The small Gram negative rod-shaped bacterium Haemophilus influenzae capsular “type b” (Hib) is a relevant cause of serious invasive diseases (bacteraemia, septicaemia, meningitis, septic arthritis, purulent pericarditis, and less frequently endocarditis, osteomyelitis, or peritonitis). Additional disease manifestations are epiglottitis and cellulitis. Non-invasive diseases include otitis media and community acquired pneumonia (CAP).
While there are 6 capsular types (a-f) and non-typeable strains (NTHi), capsular type b (“Hib”) caused the vast majority of invasiveH. influenzae infections by crossing the cells lining the respiratory tract into the bloodstream with subsequent spreading to other organs. NTHi usually cause only mucosal infections.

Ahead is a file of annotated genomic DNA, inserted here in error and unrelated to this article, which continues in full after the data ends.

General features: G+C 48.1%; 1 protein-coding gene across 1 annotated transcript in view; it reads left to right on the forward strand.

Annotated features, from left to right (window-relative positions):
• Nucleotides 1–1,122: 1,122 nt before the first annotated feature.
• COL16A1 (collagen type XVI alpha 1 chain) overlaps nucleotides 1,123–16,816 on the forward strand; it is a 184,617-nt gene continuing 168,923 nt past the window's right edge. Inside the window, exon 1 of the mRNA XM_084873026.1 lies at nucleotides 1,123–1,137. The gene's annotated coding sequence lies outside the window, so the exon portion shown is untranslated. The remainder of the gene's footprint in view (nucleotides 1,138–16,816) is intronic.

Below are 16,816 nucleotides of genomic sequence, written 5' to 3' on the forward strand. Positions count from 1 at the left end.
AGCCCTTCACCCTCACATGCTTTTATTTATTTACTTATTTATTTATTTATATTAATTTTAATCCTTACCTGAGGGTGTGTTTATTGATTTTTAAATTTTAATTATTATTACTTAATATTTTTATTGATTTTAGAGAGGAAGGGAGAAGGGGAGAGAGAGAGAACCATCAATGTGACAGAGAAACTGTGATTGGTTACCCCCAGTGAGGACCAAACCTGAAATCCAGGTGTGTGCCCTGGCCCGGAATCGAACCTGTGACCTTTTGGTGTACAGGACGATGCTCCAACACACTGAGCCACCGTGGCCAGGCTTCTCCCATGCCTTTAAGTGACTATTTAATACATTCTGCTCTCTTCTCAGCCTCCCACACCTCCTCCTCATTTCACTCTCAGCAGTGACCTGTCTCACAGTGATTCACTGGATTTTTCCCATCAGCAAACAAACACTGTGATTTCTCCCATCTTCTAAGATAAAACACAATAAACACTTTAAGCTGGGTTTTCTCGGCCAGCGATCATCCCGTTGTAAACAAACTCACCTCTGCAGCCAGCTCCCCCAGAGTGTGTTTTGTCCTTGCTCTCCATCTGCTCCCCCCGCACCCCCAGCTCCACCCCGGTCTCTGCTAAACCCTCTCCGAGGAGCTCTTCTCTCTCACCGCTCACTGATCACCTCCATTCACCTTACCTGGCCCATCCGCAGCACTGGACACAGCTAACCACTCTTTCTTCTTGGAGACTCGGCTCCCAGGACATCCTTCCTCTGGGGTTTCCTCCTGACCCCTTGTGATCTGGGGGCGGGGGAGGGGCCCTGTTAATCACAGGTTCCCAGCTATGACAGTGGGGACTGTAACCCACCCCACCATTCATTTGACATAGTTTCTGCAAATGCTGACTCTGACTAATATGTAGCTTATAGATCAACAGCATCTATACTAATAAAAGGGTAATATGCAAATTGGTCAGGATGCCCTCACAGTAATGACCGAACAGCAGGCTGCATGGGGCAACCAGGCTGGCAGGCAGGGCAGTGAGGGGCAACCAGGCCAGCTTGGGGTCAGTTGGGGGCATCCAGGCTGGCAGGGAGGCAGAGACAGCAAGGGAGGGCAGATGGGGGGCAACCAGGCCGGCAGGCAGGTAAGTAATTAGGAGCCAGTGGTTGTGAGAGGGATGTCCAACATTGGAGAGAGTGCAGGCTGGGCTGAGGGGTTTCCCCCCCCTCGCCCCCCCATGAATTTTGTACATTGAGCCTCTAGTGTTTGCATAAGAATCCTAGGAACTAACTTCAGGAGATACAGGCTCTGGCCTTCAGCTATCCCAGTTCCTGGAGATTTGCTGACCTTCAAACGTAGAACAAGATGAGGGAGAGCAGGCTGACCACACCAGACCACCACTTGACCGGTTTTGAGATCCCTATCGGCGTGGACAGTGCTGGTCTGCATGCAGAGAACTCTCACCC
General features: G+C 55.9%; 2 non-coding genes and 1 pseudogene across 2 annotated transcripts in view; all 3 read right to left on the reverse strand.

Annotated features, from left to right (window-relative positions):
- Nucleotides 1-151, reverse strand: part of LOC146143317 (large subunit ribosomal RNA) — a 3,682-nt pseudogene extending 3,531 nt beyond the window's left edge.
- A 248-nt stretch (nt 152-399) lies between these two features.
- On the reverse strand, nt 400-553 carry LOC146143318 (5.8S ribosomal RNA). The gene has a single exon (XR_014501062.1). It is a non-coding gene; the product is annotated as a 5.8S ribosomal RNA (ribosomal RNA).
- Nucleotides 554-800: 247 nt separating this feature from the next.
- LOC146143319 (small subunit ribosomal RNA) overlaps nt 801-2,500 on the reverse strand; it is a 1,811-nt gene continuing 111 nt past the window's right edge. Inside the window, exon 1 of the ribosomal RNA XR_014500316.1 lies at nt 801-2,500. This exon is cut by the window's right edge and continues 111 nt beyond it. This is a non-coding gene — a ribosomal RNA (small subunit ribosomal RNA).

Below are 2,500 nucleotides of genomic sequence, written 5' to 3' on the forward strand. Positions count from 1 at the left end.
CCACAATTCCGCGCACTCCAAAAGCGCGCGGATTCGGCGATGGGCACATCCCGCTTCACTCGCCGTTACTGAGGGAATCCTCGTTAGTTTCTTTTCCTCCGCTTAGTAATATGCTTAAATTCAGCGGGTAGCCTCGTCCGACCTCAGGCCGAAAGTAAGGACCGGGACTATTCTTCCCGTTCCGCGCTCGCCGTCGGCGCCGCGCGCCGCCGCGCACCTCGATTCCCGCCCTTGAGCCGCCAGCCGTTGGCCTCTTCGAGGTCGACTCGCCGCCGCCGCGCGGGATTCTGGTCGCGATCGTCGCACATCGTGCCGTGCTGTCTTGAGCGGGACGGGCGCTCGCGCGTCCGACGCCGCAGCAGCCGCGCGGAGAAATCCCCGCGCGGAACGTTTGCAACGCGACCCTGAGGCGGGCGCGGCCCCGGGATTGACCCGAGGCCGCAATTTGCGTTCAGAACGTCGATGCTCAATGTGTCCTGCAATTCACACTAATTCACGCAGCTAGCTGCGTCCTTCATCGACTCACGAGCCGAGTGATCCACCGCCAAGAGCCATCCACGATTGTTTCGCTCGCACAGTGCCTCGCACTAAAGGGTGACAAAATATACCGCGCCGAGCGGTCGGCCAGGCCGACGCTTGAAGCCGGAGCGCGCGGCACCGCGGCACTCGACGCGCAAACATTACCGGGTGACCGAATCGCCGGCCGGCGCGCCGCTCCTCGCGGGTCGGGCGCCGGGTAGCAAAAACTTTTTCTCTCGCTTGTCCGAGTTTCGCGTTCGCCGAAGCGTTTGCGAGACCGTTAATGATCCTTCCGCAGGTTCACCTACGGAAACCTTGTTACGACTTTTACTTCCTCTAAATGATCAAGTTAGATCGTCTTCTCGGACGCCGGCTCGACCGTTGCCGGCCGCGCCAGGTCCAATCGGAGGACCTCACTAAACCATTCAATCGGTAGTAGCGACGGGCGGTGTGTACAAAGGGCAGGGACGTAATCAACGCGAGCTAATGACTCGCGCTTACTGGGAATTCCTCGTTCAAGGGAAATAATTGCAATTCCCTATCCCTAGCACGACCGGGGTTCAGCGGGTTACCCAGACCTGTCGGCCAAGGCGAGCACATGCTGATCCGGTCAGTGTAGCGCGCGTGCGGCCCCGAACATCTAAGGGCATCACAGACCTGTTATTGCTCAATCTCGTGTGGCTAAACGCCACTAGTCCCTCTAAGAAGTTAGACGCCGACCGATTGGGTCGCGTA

As the clinical manifestation mentioned above can be caused by many different microorganisms, diagnosing Hib diseases require puncture of the infected organ followed by classical microbiological culture techniques, antigen detection testing or polymerase chain reaction.
Because invasive Hib disease can progress rapidly, prompt and accurate diagnosis is important to ensure that appropriate antibiotics can be given in a timely fashion. When Hib disease goes untreated or treatment is delayed, this may result in severe consequences such as hearing loss, chronic seizure problems, learning disabilities and even death.
Safe and effective polysaccharide-conjugate vaccines to prevent Hib disease have been available for more than 20 years. Every infant should receive Hib vaccine either alone or in combination with other childhood vaccines.